dV/dt = F/I
I = Inertia
Because there is both rotating and nonrotating mass, total mass and total inertial will not be the same. Because mass at the periphery of the wheel as twice the inertia as nonrotating weight, the total mass and inertia of a bike are:
M = Ms + Mr
I = Ms + 2Mr
Ms = Static mass
Mr = Rotating mass
The complete equation of motion is thus:
dV/dt = {(P/V)(1+sin(2RT))  [ (1/2)CdRhoAV^2 + (Ms+Mr)gCrrCosine(S) + (Ms+Mr)gSine(S) ] } / (Ms + 2Mr)
This equation is nonlinear, so I solved it numerically with a 4th order RungeKutta numerical differentiation.
Borrowing the default values in the Analytic Cycling web page for "Speed given Power" page, the values used are:
P = 250 Watts, Cd = 0.5, Rho = 1.226 Kg/m^3, A = 0.5 m^2, Crr = 0.004, g = 9.806 m/s^2, S = 3% (= 1.718 deg.)
(http://www.analyticcycling.com/ForcesSpeed_Page.html)
For this simulation, the pedal revolution rate was selected as 540 deg/sec. (90 rpm cadence)
To solve this equation, a 4th order RungeKutta numerical differentiation was set up using an Excel spread sheet. Step size was selected at 0.01 sec., and the initial Velocity was 1 m/sec. The solution was calculated for 3 cases of equal total mass, but different distributions of static and rotating mass, calculated over a 200 second period, by which time each case had reached steady state. As expected, the velocity oscillated with the pedal strokes. The average, maximum, and minimum velocities during the oscillilations during stead state were:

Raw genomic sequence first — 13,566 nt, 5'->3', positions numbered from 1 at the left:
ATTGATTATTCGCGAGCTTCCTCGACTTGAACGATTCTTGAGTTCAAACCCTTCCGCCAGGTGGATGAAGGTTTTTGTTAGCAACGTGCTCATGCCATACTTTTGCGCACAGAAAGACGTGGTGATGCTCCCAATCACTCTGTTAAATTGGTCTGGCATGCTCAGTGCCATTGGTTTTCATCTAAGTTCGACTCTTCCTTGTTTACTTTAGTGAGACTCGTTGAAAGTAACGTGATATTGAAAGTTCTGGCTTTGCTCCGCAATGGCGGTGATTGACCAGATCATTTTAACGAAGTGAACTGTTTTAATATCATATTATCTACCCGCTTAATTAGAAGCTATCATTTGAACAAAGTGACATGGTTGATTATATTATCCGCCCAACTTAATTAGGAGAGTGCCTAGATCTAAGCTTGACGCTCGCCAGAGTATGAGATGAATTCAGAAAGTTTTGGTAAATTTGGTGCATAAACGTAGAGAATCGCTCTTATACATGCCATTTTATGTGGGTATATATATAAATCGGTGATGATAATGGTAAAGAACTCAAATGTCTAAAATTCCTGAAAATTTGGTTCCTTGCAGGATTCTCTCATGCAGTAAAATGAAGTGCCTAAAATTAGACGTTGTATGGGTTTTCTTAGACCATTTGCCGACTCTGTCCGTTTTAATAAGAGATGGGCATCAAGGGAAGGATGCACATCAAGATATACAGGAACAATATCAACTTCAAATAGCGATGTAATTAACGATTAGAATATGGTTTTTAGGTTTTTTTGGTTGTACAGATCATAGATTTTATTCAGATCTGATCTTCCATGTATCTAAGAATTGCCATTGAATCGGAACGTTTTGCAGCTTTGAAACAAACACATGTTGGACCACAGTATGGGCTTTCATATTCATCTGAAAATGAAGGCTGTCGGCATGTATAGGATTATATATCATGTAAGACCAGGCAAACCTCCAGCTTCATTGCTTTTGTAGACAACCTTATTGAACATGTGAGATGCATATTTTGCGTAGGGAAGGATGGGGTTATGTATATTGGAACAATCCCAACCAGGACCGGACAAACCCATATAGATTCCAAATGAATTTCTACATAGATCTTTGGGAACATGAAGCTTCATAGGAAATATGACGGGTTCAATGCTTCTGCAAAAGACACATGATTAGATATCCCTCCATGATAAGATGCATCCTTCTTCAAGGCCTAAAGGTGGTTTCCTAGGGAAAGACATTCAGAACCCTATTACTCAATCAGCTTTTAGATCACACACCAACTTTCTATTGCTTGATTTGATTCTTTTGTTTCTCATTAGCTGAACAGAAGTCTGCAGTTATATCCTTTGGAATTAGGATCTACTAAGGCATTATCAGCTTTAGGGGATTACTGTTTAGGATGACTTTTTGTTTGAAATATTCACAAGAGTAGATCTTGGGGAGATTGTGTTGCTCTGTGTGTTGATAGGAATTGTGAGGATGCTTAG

Case 1:
Ms = 75 kg, Mr = 0 kg (0% rotating mass)
Average Velocity: 7.457831059 m/s
Maximum Velocity: 7.481487113 m/s
Minimum Velocity: 7.434183890 m/s
Speed fluctuation: 0.047303224 m/s
Case 2:
Ms = 70 kg, Mr = 5 kg (5.33% rotating mass)
Average Velocity: 7.457834727 m/s
Maximum Velocity: 7.480016980 m/s
Minimum Velocity: 7.435662980 m/s
Speed fluctuation: 0.044354000 m/s
Case 3:
Ms = 65 kg, Mr = 10 kg (10.67% rotating mass)
Average Velocity: 7.457837584 m/s
Maximum Velocity: 7.478718985 m/s
Minimum Velocity: 7.436967847 m/s
Speed fluctuation: 0.041751139 m/s
These results agree very strongly with the solution on the Analytic Cycling web page, which predicted an average speed with constant power of 7.46 m/s (16.7 mph)